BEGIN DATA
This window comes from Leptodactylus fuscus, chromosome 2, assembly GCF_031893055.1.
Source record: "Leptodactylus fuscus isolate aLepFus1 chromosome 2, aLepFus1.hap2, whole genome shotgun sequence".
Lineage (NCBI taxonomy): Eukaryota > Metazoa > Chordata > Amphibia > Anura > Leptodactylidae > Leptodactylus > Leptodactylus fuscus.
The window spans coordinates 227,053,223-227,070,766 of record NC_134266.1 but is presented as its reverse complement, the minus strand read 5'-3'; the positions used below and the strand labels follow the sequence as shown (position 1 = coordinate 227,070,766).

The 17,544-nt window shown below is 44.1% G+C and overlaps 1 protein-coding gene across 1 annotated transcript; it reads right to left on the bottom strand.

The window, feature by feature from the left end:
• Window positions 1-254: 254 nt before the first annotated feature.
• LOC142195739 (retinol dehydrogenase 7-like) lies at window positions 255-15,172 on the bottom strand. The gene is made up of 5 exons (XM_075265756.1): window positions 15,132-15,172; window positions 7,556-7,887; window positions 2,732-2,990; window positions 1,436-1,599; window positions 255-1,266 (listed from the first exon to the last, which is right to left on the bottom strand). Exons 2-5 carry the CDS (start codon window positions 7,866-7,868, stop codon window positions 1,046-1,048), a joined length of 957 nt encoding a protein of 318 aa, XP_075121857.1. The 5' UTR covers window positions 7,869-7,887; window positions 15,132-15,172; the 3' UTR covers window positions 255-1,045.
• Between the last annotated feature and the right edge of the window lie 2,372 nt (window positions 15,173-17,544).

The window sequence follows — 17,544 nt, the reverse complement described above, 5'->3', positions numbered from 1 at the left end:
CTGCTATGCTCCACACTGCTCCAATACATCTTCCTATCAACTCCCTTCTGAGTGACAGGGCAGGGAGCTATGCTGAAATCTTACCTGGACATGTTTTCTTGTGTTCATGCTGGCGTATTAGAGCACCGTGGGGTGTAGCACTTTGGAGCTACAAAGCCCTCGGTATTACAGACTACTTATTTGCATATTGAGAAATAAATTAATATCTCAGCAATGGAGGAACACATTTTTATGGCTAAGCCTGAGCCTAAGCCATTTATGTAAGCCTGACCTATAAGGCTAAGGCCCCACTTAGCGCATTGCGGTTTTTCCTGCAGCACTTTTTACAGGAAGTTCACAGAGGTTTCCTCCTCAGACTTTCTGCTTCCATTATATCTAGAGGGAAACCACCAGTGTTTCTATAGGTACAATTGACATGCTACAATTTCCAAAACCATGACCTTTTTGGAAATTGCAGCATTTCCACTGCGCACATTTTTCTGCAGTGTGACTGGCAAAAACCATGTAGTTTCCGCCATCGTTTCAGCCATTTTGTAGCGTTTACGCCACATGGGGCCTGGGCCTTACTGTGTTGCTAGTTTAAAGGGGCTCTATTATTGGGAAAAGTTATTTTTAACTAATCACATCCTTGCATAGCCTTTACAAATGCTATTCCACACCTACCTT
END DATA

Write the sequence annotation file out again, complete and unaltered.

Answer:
This window comes from Leptodactylus fuscus, chromosome 2, assembly GCF_031893055.1.
Source record: "Leptodactylus fuscus isolate aLepFus1 chromosome 2, aLepFus1.hap2, whole genome shotgun sequence".
Lineage (NCBI taxonomy): Eukaryota > Metazoa > Chordata > Amphibia > Anura > Leptodactylidae > Leptodactylus > Leptodactylus fuscus.
The window spans coordinates 227,053,223-227,070,766 of record NC_134266.1 but is presented as its reverse complement, the minus strand read 5'-3'; the positions used below and the strand labels follow the sequence as shown (position 1 = coordinate 227,070,766).

The 17,544-nt window shown below is 44.1% G+C and overlaps 1 protein-coding gene across 1 annotated transcript; it reads right to left on the bottom strand.

The window, feature by feature from the left end:
• Window positions 1-254: 254 nt before the first annotated feature.
• LOC142195739 (retinol dehydrogenase 7-like) lies at window positions 255-15,172 on the bottom strand. The gene is made up of 5 exons (XM_075265756.1): window positions 15,132-15,172; window positions 7,556-7,887; window positions 2,732-2,990; window positions 1,436-1,599; window positions 255-1,266 (listed from the first exon to the last, which is right to left on the bottom strand). Exons 2-5 carry the CDS (start codon window positions 7,866-7,868, stop codon window positions 1,046-1,048), a joined length of 957 nt encoding a protein of 318 aa, XP_075121857.1. The 5' UTR covers window positions 7,869-7,887; window positions 15,132-15,172; the 3' UTR covers window positions 255-1,045.
• Between the last annotated feature and the right edge of the window lie 2,372 nt (window positions 15,173-17,544).

The window sequence follows — 17,544 nt, the reverse complement described above, 5'->3', positions numbered from 1 at the left end:
CTGCTATGCTCCACACTGCTCCAATACATCTTCCTATCAACTCCCTTCTGAGTGACAGGGCAGGGAGCTATGCTGAAATCTTACCTGGACATGTTTTCTTGTGTTCATGCTGGCGTATTAGAGCACCGTGGGGTGTAGCACTTTGGAGCTACAAAGCCCTCGGTATTACAGACTACTTATTTGCATATTGAGAAATAAATTAATATCTCAGCAATGGAGGAACACATTTTTATGGCTAAGCCTGAGCCTAAGCCATTTATGTAAGCCTGACCTATAAGGCTAAGGCCCCACTTAGCGCATTGCGGTTTTTCCTGCAGCACTTTTTACAGGAAGTTCACAGAGGTTTCCTCCTCAGACTTTCTGCTTCCATTATATCTAGAGGGAAACCACCAGTGTTTCTATAGGTACAATTGACATGCTACAATTTCCAAAACCATGACCTTTTTGGAAATTGCAGCATTTCCACTGCGCACATTTTTCTGCAGTGTGACTGGCAAAAACCATGTAGTTTCCGCCATCGTTTCAGCCATTTTGTAGCGTTTACGCCACATGGGGCCTGGGCCTTACTGTGTTGCTAGTTTAAAGGGGCTCTATTATTGGGAAAAGTTATTTTTAACTAATCACATCCTTGCATAGCCTTTACAAATGCTATTCCACACCTACCTT